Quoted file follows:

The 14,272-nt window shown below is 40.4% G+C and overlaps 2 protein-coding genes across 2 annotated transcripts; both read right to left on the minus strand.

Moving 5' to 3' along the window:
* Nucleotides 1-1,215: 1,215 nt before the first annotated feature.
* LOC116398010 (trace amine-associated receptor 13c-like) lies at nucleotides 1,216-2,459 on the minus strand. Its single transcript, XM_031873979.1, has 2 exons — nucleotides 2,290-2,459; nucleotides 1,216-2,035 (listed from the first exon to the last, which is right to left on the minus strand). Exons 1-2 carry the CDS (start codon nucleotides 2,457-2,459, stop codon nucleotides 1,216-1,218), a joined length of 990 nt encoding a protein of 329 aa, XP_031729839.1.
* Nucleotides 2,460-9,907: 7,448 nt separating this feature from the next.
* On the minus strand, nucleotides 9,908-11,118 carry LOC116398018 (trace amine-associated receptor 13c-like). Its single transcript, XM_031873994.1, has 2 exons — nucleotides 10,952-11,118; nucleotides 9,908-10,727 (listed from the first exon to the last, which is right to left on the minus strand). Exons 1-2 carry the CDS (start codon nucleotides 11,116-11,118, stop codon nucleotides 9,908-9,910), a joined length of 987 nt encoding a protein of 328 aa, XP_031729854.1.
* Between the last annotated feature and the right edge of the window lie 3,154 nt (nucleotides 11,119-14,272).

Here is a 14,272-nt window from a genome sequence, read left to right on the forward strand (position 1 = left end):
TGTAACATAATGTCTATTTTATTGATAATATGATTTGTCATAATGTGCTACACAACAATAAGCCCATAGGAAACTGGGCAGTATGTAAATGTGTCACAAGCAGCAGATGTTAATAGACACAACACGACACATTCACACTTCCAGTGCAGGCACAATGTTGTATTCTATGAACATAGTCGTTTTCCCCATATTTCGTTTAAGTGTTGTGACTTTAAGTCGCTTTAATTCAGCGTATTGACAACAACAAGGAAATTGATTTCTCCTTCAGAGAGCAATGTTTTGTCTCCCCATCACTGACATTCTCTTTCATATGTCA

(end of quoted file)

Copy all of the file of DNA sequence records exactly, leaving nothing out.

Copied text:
The 14,272-nt window shown below is 40.4% G+C and overlaps 2 protein-coding genes across 2 annotated transcripts; both read right to left on the minus strand.

Moving 5' to 3' along the window:
* Nucleotides 1-1,215: 1,215 nt before the first annotated feature.
* LOC116398010 (trace amine-associated receptor 13c-like) lies at nucleotides 1,216-2,459 on the minus strand. Its single transcript, XM_031873979.1, has 2 exons — nucleotides 2,290-2,459; nucleotides 1,216-2,035 (listed from the first exon to the last, which is right to left on the minus strand). Exons 1-2 carry the CDS (start codon nucleotides 2,457-2,459, stop codon nucleotides 1,216-1,218), a joined length of 990 nt encoding a protein of 329 aa, XP_031729839.1.
* Nucleotides 2,460-9,907: 7,448 nt separating this feature from the next.
* On the minus strand, nucleotides 9,908-11,118 carry LOC116398018 (trace amine-associated receptor 13c-like). Its single transcript, XM_031873994.1, has 2 exons — nucleotides 10,952-11,118; nucleotides 9,908-10,727 (listed from the first exon to the last, which is right to left on the minus strand). Exons 1-2 carry the CDS (start codon nucleotides 11,116-11,118, stop codon nucleotides 9,908-9,910), a joined length of 987 nt encoding a protein of 328 aa, XP_031729854.1.
* Between the last annotated feature and the right edge of the window lie 3,154 nt (nucleotides 11,119-14,272).

Here is a 14,272-nt window from a genome sequence, read left to right on the forward strand (position 1 = left end):
TGTAACATAATGTCTATTTTATTGATAATATGATTTGTCATAATGTGCTACACAACAATAAGCCCATAGGAAACTGGGCAGTATGTAAATGTGTCACAAGCAGCAGATGTTAATAGACACAACACGACACATTCACACTTCCAGTGCAGGCACAATGTTGTATTCTATGAACATAGTCGTTTTCCCCATATTTCGTTTAAGTGTTGTGACTTTAAGTCGCTTTAATTCAGCGTATTGACAACAACAAGGAAATTGATTTCTCCTTCAGAGAGCAATGTTTTGTCTCCCCATCACTGACATTCTCTTTCATATGTCA